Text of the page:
So long as the American public buys into empty partisanship, the enemy will gain strength from our division. Mr. Bush promised a skeptical conservative base a robust basso performance; instead, he has rendered a feeble falsetto. I go so far as to say that almost any Democrat could have done as poorly, without inflicting such consternation on the conservative base. In our peril, the best we can get from either party is empty, pathetic rhetoric, eagerly devoured by various sectaries with the hope of gaining sufficient strength to annihilate domestic adversaries.

    Given the great divide separating antithetical American cultures and an elite almost universally liberal and almost entirely corrupt, I am not entirely hopeful of a solution that leaves the West the means to win. But, win, lose, or draw, we each must do our best, wherever we find ourselves. While clichéd, sometimes it really is darkest before the dawn.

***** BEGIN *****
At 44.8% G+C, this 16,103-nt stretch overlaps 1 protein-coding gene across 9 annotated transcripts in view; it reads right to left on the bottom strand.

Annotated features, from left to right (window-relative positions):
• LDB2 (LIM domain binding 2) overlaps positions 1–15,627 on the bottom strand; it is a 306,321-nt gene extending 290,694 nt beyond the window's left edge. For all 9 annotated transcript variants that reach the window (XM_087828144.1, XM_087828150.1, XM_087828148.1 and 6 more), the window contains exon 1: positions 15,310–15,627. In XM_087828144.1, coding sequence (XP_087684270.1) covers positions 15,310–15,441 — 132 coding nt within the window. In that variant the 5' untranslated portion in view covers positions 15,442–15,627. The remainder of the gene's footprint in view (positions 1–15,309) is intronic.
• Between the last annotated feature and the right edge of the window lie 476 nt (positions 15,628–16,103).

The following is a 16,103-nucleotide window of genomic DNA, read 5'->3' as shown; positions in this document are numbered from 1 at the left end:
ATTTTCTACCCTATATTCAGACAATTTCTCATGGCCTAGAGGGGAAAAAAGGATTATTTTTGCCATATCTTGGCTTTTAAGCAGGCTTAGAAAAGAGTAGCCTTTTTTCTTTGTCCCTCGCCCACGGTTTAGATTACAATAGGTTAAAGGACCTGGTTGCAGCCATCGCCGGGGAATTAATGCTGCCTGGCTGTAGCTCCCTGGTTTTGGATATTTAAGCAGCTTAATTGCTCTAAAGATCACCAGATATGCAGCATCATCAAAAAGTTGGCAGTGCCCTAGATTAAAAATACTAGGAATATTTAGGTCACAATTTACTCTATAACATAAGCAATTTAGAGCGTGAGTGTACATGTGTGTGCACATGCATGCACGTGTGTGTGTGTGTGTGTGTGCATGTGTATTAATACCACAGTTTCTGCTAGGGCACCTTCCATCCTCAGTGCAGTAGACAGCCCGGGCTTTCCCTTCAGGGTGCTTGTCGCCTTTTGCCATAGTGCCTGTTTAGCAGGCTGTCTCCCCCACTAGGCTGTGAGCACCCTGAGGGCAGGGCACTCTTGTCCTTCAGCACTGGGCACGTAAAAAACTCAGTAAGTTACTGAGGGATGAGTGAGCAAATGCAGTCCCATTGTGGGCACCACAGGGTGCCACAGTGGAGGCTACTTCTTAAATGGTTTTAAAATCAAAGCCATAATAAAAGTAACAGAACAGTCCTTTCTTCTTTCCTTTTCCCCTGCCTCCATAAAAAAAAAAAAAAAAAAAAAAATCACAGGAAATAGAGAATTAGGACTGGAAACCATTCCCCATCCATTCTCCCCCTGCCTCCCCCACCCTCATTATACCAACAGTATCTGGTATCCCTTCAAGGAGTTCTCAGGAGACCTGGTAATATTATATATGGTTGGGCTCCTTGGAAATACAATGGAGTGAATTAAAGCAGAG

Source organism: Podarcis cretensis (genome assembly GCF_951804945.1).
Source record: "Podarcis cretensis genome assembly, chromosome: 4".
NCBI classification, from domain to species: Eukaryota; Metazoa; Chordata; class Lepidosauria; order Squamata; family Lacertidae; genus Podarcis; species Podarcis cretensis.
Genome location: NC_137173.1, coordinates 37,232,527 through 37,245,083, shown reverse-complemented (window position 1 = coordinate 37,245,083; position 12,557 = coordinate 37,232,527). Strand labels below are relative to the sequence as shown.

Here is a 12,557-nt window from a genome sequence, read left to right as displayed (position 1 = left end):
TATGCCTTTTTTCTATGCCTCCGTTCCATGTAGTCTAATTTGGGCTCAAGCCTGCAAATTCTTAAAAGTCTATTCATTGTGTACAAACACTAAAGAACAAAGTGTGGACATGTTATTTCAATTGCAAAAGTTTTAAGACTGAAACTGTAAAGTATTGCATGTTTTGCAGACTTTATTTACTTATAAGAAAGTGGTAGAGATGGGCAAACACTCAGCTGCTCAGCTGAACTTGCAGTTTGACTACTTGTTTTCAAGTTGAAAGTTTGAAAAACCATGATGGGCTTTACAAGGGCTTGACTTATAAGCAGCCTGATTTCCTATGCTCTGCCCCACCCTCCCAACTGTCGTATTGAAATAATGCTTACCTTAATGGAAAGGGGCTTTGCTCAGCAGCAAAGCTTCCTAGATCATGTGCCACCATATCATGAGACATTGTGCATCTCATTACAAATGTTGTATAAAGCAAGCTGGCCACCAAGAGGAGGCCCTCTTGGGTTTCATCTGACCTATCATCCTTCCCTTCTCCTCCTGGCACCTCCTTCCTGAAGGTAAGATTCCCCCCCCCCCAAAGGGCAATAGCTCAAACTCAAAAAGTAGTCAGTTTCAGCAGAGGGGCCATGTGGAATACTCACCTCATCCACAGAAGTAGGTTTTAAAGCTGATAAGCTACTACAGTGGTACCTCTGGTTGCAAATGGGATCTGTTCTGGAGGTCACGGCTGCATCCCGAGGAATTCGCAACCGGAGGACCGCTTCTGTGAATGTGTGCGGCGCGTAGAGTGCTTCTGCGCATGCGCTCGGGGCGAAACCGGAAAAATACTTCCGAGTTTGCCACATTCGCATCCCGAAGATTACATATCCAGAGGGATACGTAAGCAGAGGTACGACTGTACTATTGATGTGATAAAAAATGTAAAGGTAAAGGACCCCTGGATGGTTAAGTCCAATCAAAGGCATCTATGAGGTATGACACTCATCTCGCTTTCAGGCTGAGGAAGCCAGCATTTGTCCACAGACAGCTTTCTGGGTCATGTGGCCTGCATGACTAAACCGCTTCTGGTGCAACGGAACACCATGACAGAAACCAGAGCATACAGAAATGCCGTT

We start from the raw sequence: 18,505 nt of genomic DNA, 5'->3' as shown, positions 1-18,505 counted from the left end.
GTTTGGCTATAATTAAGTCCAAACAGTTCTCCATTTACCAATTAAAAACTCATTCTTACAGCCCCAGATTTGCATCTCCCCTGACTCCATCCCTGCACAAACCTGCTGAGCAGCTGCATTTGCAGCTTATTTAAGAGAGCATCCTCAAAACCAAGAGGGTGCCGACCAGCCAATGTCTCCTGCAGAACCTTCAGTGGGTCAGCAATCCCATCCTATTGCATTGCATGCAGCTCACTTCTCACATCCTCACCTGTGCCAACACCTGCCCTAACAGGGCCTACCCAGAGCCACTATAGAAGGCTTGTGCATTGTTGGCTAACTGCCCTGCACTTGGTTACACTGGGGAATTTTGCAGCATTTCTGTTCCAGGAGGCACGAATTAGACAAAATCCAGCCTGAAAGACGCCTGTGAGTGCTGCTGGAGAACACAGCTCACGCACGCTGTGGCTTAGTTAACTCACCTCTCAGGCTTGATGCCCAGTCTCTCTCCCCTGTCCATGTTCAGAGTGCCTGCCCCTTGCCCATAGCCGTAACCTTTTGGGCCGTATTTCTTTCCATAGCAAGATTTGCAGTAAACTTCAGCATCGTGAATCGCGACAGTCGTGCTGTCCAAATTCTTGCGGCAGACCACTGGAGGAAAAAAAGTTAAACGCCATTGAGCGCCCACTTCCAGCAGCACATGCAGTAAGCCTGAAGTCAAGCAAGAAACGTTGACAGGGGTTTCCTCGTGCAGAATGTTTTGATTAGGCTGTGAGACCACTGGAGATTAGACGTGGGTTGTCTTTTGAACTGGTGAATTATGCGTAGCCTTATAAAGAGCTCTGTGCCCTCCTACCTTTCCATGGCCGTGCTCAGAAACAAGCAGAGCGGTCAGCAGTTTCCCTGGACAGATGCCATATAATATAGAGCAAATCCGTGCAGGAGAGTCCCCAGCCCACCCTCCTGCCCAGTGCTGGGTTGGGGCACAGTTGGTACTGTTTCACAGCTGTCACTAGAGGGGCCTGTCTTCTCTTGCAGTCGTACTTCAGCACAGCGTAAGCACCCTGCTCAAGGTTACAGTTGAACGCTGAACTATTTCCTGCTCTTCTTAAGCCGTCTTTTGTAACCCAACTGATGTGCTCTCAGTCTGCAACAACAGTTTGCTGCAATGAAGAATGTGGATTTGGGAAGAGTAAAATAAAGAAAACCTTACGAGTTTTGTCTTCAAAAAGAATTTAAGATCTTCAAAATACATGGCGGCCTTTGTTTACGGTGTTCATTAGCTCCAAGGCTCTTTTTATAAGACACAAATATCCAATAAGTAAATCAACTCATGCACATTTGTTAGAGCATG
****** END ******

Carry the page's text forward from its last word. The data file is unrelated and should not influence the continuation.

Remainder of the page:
26. Habu 11:40, I'm not sure I get what document we are reading from.

  27. I think the thing that is unique to the American experience of this generation is that the Muslims are the first generation of immigrants that have expressed reluctance to fully intergrate into US society, and based on their religion, it seems as if they cannot without leaving that religion as they know it and practice it.

    The Europeans looking at how well immigration worked for the US, made the same assumptions. We have come up with a trans-atlantic "now what?".